HigherEdWeb 2008: Wiki+Shared Drive+ DocMgmt = Our Intranet

Discussion on Intranet need. Library looking to replace shared drive space full of documents. Of course these are almost completely unorganized. They were looking for a better collaborative tool.

They are using Confluence by Atlassian (makers of JIRA). I have also looked at Confluence which seems like a nice tool and it seems to have worked well for this presenter for an Intranet environment. For a wiki this is the solution I would look at when regarding the need for a simplified tool for the staff and faculty I need to consider.

They had considered other solutions like MediaWiki and Drupal. Confluence was implemented because the IT staff already was providing support for Confluence.

I would like a tool that expands beyond the tools that Confluence provides and am now looking at a solution that provides a wiki solution in combination with blog and social aspects as well. I’ll write separately of that investigation.

2 Replies to “HigherEdWeb 2008: Wiki+Shared Drive+ DocMgmt = Our Intranet”

  1. Thanks for using Confluence. I work at Atlassian and would be happy to show you how Confluence can satisfy your blogging and social computing needs. Confluence includes both personal blogs and team blogs and various social features like personal spaces, personal profiles and activity dashboards to stay abreast of what your colleagues are working on. Since you’re using Confluence for lightweight document management you also might be interested in the free Office Connector that we just announced in August-08. The Office Connector deeply integrates MS Office and OpenOffice with Confluence so that you can do things like convert Word files into wiki spaces, edit wiki pages inside of Word and view Powerpoints as slideshows directly inside in a wiki page.

  2. I think your comments make alot of sense – and seem to be typical evolved needs the more and more you get into Confluence, and see the potential, but also see possibly the limits – since not everyone is going to be an instant convert.

    I did a migration this past summer at a company where we had a similar situation – Confluence WIKI (from TWIKI) was paramount and of course adoption desired, but legacy docs existed on the file server. From my standpoint though, expecting *everyone* to move to Confluence ways overnight was a bit much.

    We did a couple things to ease the pain, pacify the need, calm the naysayers, and allow us to move foreward. And they seemed to work – people were happy:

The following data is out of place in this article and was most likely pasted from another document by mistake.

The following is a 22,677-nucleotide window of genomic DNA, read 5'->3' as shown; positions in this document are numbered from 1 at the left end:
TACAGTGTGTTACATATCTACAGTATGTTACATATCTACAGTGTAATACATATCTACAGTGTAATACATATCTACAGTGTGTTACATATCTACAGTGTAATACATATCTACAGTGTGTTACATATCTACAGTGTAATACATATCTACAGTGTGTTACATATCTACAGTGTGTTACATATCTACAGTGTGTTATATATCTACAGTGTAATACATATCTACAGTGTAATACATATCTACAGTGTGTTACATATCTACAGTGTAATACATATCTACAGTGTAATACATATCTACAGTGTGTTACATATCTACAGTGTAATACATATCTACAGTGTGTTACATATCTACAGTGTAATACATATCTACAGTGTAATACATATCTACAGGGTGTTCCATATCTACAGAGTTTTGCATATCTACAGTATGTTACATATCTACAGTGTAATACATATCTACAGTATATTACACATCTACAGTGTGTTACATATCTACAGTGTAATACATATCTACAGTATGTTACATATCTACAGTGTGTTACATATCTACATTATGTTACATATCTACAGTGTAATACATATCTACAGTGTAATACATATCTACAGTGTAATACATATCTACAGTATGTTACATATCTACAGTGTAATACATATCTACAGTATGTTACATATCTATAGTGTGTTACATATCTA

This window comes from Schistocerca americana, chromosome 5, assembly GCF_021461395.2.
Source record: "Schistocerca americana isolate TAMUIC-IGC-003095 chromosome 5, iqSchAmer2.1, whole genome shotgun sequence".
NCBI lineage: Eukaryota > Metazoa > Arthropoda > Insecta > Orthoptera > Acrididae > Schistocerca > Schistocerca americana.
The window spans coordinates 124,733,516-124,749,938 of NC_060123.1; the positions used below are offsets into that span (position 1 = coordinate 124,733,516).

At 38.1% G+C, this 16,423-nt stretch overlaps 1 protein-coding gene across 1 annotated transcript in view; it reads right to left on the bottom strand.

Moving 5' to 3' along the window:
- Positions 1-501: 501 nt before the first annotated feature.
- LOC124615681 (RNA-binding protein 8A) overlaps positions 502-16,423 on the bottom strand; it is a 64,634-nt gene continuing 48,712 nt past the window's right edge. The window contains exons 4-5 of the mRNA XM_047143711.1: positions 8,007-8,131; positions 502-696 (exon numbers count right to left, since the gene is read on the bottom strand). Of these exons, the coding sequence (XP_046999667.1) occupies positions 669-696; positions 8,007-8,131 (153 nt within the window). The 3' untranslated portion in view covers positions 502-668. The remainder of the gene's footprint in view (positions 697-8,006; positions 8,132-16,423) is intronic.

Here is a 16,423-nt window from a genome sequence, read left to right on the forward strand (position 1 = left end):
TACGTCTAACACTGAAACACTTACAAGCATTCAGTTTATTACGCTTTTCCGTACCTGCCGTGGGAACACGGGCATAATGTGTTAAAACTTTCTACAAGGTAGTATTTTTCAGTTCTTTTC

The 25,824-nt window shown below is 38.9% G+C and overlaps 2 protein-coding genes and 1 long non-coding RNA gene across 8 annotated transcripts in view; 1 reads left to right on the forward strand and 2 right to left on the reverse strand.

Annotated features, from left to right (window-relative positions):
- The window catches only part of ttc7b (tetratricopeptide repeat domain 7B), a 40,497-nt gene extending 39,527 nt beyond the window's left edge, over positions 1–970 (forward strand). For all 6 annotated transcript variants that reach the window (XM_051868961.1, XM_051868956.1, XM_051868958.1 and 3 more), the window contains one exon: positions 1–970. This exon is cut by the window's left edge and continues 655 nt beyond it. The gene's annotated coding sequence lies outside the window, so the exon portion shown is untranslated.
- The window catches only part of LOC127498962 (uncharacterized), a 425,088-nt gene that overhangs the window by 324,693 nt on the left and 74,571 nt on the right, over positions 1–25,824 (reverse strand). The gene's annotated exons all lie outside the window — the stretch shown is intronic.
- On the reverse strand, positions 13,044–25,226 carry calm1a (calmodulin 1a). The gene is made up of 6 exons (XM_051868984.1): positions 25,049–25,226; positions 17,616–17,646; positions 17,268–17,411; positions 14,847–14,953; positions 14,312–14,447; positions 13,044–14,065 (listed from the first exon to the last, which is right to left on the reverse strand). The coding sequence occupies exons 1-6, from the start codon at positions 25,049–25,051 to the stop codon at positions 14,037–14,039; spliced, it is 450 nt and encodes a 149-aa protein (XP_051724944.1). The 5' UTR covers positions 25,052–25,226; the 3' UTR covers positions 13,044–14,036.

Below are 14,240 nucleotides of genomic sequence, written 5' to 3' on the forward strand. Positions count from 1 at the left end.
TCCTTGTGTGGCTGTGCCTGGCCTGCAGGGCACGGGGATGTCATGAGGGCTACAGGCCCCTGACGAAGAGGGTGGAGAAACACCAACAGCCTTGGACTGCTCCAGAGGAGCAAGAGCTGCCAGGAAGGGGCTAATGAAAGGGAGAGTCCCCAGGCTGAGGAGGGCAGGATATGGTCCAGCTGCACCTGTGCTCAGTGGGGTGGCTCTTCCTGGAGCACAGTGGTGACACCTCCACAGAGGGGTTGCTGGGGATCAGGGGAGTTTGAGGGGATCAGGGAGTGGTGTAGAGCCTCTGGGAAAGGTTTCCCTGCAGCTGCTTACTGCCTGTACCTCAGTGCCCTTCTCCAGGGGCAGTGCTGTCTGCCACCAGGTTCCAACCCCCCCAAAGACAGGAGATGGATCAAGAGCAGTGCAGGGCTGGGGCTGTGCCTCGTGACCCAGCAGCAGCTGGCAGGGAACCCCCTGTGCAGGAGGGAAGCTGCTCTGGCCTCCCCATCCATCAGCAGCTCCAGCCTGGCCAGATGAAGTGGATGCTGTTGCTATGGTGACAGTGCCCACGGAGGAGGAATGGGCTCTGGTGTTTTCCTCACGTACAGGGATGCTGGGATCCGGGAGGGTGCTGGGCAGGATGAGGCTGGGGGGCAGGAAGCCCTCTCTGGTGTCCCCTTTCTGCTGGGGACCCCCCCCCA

* I added an Advanced Search box in the Navigation panel. This search invoked another tool Thunderstone and extended the search with calibrated results that included designated fileshares (as well as Confluence).
    * I also kept the Confluence search box – since alot of times, that was also useful.
    * We enabled direct http requests to fileshare docs (easier in WIKI markup and more convenient than just a shared drive link to the fileshare folder)
    * I built out a document structure with “page nodes” to steer the Doc Library to evolve for the architecture documentation and resources. This was really effective on bringing in more contributors, since with the data topology defined, stakeholders were eager to contribute specifications to their functional and technical areas. Often! Doc was screaming out! Great!
    * I built a pre-defined organization “Intranet” separate hierarchy, to keep day-to-day departmental info out of the documentation area.
    We didn’t use Confluence spaces, since it was a small growing company (100) – and didn’t want the “virtual” walls between the Spaces – but the plan was to evolve the topology into Space hierarchies as the company grew more.

    Atlassian documentation (via Dashboard) and WIKI is really an incredible example of how to do it – I think look no further, study their site and your answers are all there.

    Scale it back for your needs or temperaments perhaps, to evolve at your own pace, but in general, the organization and documentation layout for a well-functioning contribution-inviting WIKI is very well done.

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